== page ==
Boundary tissue of the Chinese medicine meridian channels

Meridian channels embedded in the CTIF system provide specific paths of cell migration and interstitial fluid flows [2832, 5965]. Such specific paths indicate that meridian channels should have tissue boundaries. While the tissue boundaries throughout meridian channels have not been fully elucidated, investigation into the sites of acupoints [28], which are hypothesized to be high efficient, specific functional sites along meridian channels, do provide information about the tissue boundaries of meridian channels near the acupoints. In particular, Yuan et al. [9] analyzed the images from digital data set derivable from slices of cadavers and found that 361 acupoints were located in five types of connective tissues: (a) dense connective tissue in the dermal reticular; (b) subcutaneous loose connective tissue; (c) intermuscular (loose) septa; (d) (loose) connective tissues embedding neuromuscular tracts; (e) (loose) connective tissues at the visceral hili and tunicae. Dang et al. [4]'s work indicated that 9 out of 11 of the acupoints of the lung meridian were on the periosteum, one on the perineurium of the (radial) nerve, another on the adventia of the (radial) artery. These findings suggest that the meridian channels are bound below by a layer of connective tissues of various types. On the other hand, longitudinally distributed lines with rich sympathetic substance (neurotransmitters) were found in the skin in animal studies by Liu et al. [71, 72], suggesting that these lines with high nerve activities form the "upper boundary" of the Chinese medicine channels. As the acupoints along the meridian channels are proposed to be functional sites with high efficiency and specificity, they need to be: (1) near dense nerve structure (abundant nerve endings with polymodal and other receptors) and (2) dense vasculature, (3) near lymphatic vessels, (4) with interstitial fluid flowing through. Such characteristics are also supported by anatomical studies [7, 73].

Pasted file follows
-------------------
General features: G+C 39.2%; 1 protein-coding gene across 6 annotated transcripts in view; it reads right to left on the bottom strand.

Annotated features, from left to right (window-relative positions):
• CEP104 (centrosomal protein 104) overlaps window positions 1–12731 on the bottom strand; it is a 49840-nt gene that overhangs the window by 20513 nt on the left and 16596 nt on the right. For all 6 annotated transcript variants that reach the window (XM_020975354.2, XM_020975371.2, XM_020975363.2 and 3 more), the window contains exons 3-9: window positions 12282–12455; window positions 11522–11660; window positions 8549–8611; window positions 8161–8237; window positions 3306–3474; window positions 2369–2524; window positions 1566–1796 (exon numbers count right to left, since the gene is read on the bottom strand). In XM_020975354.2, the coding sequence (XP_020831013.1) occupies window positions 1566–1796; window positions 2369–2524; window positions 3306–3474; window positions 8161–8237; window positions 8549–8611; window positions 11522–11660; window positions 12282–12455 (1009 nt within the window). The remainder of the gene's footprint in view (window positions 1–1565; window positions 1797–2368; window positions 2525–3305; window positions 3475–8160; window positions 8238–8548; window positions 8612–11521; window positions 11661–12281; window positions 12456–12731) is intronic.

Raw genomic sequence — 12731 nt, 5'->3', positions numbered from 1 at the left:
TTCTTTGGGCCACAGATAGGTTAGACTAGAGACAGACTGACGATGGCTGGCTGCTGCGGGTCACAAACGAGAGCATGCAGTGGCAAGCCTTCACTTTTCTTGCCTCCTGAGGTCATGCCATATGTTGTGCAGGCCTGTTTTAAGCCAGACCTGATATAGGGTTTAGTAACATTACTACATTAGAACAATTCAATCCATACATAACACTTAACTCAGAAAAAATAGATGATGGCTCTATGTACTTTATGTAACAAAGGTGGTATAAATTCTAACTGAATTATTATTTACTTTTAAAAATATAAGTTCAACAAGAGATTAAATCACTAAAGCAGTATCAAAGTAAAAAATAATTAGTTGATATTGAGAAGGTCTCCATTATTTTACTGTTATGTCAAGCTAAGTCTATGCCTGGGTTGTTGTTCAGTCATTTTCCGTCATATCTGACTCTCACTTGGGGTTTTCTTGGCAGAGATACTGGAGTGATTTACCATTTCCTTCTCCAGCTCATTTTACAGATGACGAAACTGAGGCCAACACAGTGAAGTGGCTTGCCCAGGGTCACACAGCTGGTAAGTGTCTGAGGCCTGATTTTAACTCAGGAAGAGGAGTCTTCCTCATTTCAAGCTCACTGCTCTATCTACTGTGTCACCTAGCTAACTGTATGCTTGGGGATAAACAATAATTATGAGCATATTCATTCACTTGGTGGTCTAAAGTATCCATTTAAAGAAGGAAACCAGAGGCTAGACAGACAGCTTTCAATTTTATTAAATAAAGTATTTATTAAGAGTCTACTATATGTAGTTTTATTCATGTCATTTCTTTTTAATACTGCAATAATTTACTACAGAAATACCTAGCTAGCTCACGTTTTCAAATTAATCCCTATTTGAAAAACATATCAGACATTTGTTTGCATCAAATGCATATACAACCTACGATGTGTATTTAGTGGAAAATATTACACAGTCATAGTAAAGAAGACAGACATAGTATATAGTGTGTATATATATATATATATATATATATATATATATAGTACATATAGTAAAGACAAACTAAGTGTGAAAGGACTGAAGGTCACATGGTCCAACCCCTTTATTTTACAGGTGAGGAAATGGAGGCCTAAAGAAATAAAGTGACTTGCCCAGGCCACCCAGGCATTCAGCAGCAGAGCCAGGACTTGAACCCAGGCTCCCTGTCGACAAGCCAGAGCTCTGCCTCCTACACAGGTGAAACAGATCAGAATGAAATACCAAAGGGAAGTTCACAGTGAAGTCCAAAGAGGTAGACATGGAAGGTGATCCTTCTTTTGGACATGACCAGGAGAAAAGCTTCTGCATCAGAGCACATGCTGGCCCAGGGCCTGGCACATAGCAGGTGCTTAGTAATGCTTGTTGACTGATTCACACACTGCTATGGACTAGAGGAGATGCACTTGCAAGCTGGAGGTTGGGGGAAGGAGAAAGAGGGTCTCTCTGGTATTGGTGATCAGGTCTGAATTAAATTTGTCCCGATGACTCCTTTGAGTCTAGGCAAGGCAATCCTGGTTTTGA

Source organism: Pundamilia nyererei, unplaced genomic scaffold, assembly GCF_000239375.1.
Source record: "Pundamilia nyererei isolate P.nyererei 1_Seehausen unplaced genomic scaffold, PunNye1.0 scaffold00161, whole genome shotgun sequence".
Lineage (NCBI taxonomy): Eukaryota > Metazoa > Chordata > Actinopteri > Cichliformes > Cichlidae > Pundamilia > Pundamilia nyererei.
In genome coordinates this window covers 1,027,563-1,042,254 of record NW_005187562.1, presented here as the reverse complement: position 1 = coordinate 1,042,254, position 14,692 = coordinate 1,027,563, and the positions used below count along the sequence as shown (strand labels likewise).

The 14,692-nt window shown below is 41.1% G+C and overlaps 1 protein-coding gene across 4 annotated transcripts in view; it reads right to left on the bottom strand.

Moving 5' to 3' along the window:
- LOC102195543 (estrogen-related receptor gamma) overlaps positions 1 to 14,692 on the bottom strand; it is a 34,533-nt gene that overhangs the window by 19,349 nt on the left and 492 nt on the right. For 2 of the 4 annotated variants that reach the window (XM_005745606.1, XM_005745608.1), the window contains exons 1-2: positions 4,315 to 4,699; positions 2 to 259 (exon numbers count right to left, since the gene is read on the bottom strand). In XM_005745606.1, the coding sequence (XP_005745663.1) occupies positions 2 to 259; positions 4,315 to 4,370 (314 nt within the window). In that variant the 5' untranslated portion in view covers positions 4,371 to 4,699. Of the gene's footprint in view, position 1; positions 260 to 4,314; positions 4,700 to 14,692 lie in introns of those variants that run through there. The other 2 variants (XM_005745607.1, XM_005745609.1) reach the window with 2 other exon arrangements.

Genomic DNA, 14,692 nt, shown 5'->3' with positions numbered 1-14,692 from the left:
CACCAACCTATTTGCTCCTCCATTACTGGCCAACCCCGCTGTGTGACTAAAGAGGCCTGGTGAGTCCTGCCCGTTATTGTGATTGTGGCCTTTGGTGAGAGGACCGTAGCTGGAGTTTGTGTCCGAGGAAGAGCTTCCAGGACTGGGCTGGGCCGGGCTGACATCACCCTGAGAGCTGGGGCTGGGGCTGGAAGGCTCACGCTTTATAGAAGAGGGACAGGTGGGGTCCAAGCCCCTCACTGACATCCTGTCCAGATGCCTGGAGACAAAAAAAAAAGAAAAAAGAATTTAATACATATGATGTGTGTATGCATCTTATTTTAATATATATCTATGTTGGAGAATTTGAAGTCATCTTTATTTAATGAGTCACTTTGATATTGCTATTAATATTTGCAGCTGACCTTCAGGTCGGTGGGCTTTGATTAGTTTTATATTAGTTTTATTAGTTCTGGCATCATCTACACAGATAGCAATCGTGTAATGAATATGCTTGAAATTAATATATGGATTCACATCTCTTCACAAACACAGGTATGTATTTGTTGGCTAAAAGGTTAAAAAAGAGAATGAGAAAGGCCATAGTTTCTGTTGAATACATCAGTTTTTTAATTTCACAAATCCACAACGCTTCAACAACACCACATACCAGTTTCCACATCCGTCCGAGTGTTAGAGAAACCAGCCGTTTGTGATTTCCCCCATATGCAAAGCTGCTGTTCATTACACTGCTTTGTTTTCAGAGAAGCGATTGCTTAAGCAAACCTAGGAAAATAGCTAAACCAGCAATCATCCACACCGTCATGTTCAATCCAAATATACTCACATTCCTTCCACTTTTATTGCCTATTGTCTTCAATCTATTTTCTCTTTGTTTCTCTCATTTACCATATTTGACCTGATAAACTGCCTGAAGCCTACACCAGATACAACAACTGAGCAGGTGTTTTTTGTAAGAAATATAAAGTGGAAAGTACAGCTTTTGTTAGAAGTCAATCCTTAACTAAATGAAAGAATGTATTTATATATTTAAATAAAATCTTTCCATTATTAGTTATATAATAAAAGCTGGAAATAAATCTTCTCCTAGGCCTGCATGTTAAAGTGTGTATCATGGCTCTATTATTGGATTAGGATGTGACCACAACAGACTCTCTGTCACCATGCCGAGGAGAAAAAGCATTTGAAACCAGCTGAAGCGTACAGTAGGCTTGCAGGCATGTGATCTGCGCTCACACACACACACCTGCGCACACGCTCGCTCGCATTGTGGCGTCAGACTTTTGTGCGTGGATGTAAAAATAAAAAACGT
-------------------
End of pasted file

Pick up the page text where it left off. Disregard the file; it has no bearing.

The hypothesis for the anatomical structure of the Chinese medicine meridian channels and acupoints

Based on the modern concepts of biomedical science and recent advances in acupuncture research, the author puts forth the following hypothesis: